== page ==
‘The most open WC in some time’ | The Daily Star
12:00 AM, May 31, 2019 / LAST MODIFIED: 12:06 AM, May 31, 2019

‘The most open WC in some time’

The mixed media zone on Wednesday’s World Cup opening party, on the eve of yesterday’s opener between favourites England and South Africa, was a treasure trove for fans of cricket. Milling about in the enclosure at London’s iconic St. James’s Park were cricketing luminaries such as England’s Kevin Pietersen, Australia’s Brett Lee, New Zealand’s James Franklin, the venerable David Boon of Australia, South African champion all-rounder Jacques Kallis and, last but quite the opposite of least, ‘King Viv’ Richards of the West Indies.

With such a wide sample of superstars, whose respective careers date from the recent past to the mid 1970s, it was a valuable opportunity to get their thoughts on how the game of cricket had changed, their views on this World Cup and of course, Bangladesh’s chances.

“Cricket’s changed in probably the last three or four years hugely,” Kallis, speaking to The Daily Star, said when asked how much the game had changed from the time he played his first World Cup in 1996. “The way batters are playing, it is certainly exciting. Perhaps find a balance between bat and ball again; maybe it has gone too far in the favour of the batters.

“I think the skill of batters has just improved, there’s not a lot you can do as bowlers. Boundaries have become smaller, the guys are training hard now, big and strong, so everything just seems in favour of the batters.”

“I think that the brand of cricket that all these guys are playing, I think it’s going to be quite ridiculous in terms of the scores,” Pietersen said when asked about the expected domination of bat over ball. “I think the wickets are going to be good, and the players are good enough to bring up some big numbers.

“Bowling, you have seen in the shortest format of the game, T20s, that you have to target some of the players and bowl in smart places. The smartest bowlers are those who understand their batters and can go with different options. If you think you can stick to the same old thing you are going to come unstuck.”

Lee, one of the fastest bowlers the game had seen, wanted to see something special from the bowlers too.

“I want to see the ball swing, I want to see the ball hoop, to me that’s very important.”

He was not willing to sound the death knell on fast bowling in these bat-dominated times.

“No, if they prepare rubbish wickets it will,” he answered a question about whether fast bowling had died in modern cricket. “We’ve got Mitchell Starc, Kemar Roach, Jasprit Bumrah. We’ve got guys who can bowl fast, fast enough.”

Boon, whose first World Cup was Australia’s first trophy win in 1987, was philosophical about the game’s changes.

“I think cricket is the same as life. Everything has changed enormously. These days 350 is quite regular. As an ex-batsman I love to see the young guys and their skills are amazing, and the game is just becoming more progressively aggressive in many ways.”

Boon also thought the 2019 World Cup would be the most open in recent times.

“I think it’s the most open World Cup in quite some time. The majority of teams are going to have a chance to do well. The top four sides are going to be the ones that play consistently throughout, with a positive attitude to every game they play and execute their skills the best.”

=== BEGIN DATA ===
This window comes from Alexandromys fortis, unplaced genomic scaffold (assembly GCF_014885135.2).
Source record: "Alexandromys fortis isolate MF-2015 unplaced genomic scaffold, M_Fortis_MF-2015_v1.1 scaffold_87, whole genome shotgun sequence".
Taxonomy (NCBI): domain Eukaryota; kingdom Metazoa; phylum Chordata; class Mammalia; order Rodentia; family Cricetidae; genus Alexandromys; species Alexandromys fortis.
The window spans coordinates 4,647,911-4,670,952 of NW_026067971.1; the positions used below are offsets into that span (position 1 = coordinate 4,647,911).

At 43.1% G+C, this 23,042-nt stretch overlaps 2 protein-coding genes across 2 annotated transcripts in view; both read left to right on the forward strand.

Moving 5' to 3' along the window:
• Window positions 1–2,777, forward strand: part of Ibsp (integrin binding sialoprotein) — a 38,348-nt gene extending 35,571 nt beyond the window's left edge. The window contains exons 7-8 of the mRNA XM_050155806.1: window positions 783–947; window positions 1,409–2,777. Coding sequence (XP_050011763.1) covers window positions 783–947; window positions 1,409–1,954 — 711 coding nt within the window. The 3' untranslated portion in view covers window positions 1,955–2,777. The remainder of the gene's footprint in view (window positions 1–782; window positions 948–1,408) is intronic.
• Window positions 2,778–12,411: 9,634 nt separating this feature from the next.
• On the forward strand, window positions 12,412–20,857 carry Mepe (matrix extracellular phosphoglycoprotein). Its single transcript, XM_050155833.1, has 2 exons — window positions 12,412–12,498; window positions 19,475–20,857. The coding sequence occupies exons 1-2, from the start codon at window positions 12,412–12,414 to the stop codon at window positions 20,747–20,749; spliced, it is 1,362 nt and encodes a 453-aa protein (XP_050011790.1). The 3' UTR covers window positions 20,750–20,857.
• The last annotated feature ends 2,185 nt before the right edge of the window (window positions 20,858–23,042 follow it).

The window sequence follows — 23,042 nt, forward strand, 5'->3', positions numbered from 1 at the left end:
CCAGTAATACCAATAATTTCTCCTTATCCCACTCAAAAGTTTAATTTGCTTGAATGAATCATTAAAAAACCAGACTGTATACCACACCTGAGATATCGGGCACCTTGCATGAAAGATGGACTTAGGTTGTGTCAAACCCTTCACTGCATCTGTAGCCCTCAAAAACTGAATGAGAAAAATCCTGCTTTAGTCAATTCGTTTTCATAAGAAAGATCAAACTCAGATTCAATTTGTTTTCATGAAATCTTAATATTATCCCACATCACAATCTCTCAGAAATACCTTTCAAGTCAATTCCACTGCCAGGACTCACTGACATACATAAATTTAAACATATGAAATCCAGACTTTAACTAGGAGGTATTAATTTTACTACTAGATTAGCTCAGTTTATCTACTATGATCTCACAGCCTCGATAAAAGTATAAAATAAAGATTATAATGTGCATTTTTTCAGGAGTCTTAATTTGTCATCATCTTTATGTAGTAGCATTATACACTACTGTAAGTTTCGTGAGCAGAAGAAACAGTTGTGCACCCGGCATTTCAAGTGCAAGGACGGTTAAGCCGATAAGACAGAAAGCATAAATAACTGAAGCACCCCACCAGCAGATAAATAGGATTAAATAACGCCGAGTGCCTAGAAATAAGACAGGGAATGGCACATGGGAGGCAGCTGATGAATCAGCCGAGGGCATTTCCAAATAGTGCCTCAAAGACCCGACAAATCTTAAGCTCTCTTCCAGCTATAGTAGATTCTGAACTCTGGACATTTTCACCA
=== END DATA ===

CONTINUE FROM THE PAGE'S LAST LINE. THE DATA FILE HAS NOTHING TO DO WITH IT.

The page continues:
While Boon, as an ICC match referee, was not willing to risk predicting the four semifinalists, Lee and Pietersen were more forthcoming.

Lee picked Australia, England, India and New Zealand. Pietersen took a bit of a punt. “For me it’s going to be England, Australia, India and West Indies. West Indies are very unpredictable.”

What they Said

Everybody’s got to think that they’ve got a chance. There’s a lot of skillful, very talented players in the Bangladesh side. If they perform and execute their skills, they will have a chance to do well.

David Boon

I think they’ve still got a bit of work to do. If they believe in themselves, they’ve got guys at the top of the order that can bang it. Liton Das is a player who can hit some big sixes. So, they’ve got key players. 

Shakib Al Hasan is a key batsman, Iqbal as well. Shakib got a golden duck the other night but it was a pretty good ball.

Brett Lee

Why not? It’s all timing. The likes of Tamim and Shakib, if they find some form in the next few weeks. These icons in Bangladesh cricket, if they can find form, they can win games of cricket. We have seen it time and again from Bangladesh that when they get into these big world tournaments they can upset the form guide, so why not this time?

James Franklin 

 

I do believe that Bangladesh are blessed with some enormous talent. Their batsmen are as good as any. It’s an emerging cricketing country. From the passion that I do see, it looks like it can only get better. As you say, if you can beat a Windies team, who won two World Cups -- this means confidence in my opinion. It creates that kind of an environment. Apart from beating West Indies, maybe I can go and beat other teams as well. It’s not only West Indies that you’ll have to beat, you’ll have to beat some of the best teams around the world and if you can accomplish that, then I think that would be a plus. If Bangladesh has come here believing that they can win, that’s the top factor.

Viv Richards

 

They are a dangerous side and you always have to be careful of them. As I said it’s a very open tournament, so they will fancy their chances of having a good World Cup.

Jacques Kallis


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